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THORPEX European Plan D. Majewski, DWD, Germany THORPEX - Overview Aims and structure of THORPEX European Plan Some comments on each section Possible contributions from European Met. Services THORPEX – Overview, Part I

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thorpex european plan d majewski dwd germany
THORPEX European PlanD. Majewski, DWD, Germany
  • THORPEX - Overview
  • Aims and structure of THORPEX European Plan
  • Some comments on each section
  • Possible contributions from European Met. Services
thorpex overview part i
THORPEX – Overview, Part I
  • THORPEX: a Global Atmospheric Research Programme for the 21st Century.
  • International research programme to accelerate improvements in the accuracy of 1-day to 2-week high-impact weather forecasts.
  • High-impact weather forecasts are defined by their effect on society, the economy and the environment.
  • The programme developed from the initially planned experiment called “The Observing System Research and Predictability Experiment (THORPEX)” into a broad programme in atmospheric and related sciences.
  • International collaboration among academic institutions, operational forecast centres and users of forecast products.
thorpex overview part ii
THORPEX – Overview, Part II
  • THORPEX is part of the WMO World Weather Research Programme (WWRP).
  • THORPEX International Core Steering Committee (ICSC): Members are nominated by Permanent Representatives of countries with the WMO.
  • Research objectives are developed under four sub-programmes:

1) Predictability and Dynamical Processes (PDP, global-to-regional influences on the evolution and predictability of weather systems);

2) Observing Systems (OS, global observing-system design and demonstration);

3) Data Assimilation and Observing Strategies (DAOS, targeting and assimilation of observations);

4) Societal and Economic Research and Applications (SERA, societal, economic, and environmental benefits of improved forecasts).

thorpex overview part iii
THORPEX – Overview, Part III
  • THORPEX Interactive Grand Global Ensemble (TIGGE)
  • THORPEX Website:http://www.wmo.ch/pages/prog/arep/thorpex/index_en.html
  • THORPEX International Research Implementation Plan:http://www.wmo.ch/pages/prog/arep/documents/CD_ROM_implementation_plan_v1_002.pdf
  • Funding of THORPEX is the big issue (estimated costs of between 1.2 and 1.8 Mill. US$ per year).
  • THORPEX Trust Fond:http://www.wmo.ch/pages/prog/arep/thorpex/THORPEXTrustFund.html
aims of thorpex european plan
Aims of THORPEX European Plan
  • Version 1.0 (7 June 2007) by G. Craig, E. Richard et al.
  • Builds on THORPEX Science Plan, focuses on implementation.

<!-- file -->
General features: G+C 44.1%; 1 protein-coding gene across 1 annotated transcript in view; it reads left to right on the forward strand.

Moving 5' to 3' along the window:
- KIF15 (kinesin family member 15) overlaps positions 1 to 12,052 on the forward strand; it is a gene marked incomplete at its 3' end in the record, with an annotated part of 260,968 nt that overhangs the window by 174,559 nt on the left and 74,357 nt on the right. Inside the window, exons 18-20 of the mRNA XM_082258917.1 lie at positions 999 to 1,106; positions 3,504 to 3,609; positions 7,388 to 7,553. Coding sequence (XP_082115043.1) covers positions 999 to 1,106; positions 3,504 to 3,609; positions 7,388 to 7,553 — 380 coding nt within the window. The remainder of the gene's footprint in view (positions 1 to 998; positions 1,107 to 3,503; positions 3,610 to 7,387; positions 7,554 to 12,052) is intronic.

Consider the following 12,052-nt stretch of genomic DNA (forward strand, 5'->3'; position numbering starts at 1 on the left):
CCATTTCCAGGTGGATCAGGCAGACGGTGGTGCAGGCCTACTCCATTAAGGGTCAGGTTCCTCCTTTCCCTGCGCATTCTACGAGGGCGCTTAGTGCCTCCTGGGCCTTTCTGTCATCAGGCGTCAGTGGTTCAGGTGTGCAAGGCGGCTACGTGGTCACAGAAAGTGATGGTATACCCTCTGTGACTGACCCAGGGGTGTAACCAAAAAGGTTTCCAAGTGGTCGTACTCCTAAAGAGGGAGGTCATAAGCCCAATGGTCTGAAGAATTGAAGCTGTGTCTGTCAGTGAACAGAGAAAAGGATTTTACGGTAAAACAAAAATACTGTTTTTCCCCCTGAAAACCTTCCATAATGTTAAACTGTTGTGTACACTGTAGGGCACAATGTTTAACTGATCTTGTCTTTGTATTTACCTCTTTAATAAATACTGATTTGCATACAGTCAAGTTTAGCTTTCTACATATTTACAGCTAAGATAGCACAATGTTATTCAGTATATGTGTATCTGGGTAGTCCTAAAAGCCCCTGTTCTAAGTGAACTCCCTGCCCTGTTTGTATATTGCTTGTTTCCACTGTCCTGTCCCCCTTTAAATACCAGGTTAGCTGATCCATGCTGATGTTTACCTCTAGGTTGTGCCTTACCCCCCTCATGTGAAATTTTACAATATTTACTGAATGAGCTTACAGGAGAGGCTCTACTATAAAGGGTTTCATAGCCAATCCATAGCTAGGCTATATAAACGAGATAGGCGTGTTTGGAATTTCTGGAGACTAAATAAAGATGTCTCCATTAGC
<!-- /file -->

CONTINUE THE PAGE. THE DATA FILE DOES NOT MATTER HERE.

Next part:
• Prioritisation of the scientific aims relative to European requirements and recommendations for actions to be initiated within Europe.
  • Reflect the special circumstances of meteorological research in Europe (large number of nations, trans-national organizations like EUMETNET, EUMETSAT, ECMWF).
  • Significant emphasis on limited area modelling and multi-model ensembles.
structure of thorpex european plan
Structure of THORPEX European Plan
  • Needs and requirements for weather research in Europe, based on societal and economic applications (p3 – p4).
  • Scientific challenges - Meteorological phenomena of greatest interest in Europe (p5 – p15).
  • Action plans for PDP (p16 – p18), OS+DAOS (p19 – p23), SERA (p24 – 25) and TIGGE (p26 – 33).
  • Organization and cooperation (p34).
some comments on section 1 p2
Some comments on Section 1 (p2)
  • Three larger Met. Services (DWD, Météo France, UKMO) and ECMWF with global NWP systems.
  • Many National Met. Services with regional NWP systems, mainly organized in consortia (ALADIN, COSMO, HIRLAM, LACE, UKMO) developing unique systems.
  • Diversity of modelling approaches (spectral and grid point, hydrostatic and non-hydrostatic, whole range of physical parameterizations; different data assimilation techniques).
  • Operational NWP systems made available to universities in many countries.
  • Eastern Europe not yet fully integrated in EUMETNET.
  • Private service providers for many commercial activities (e.g. media, ship routing).
some comments on section 2 p3 p4
Some comments on Section 2 (p3 – p4)
  • Economic value of ’ordinary’ vs. ‘high impact’ weather forecasts, e.g. for energy consumption and trading, traffic management.
  • High impact weather: Main duty of National Met. Services. Flow of information from NMS to the emergency response managers on local level and to the public should be mentioned.
  • Meteoalarm: http://www.meteoalarm.eu.
  • Diversity of applications based on NWP data, e.g. hydrological, agrometeorological models, road condition, tracer transport.
  • Automation of the forecasting process and the role of the trained forecaster.
  • Role of private service providers with respect to high impact weather (e.g. cooperation with insurance companies).
eumetnet meteoalarm

Awareness ReportsYou can find detailed information about the warnings in the awareness reports issued for each country. Select the relevant country.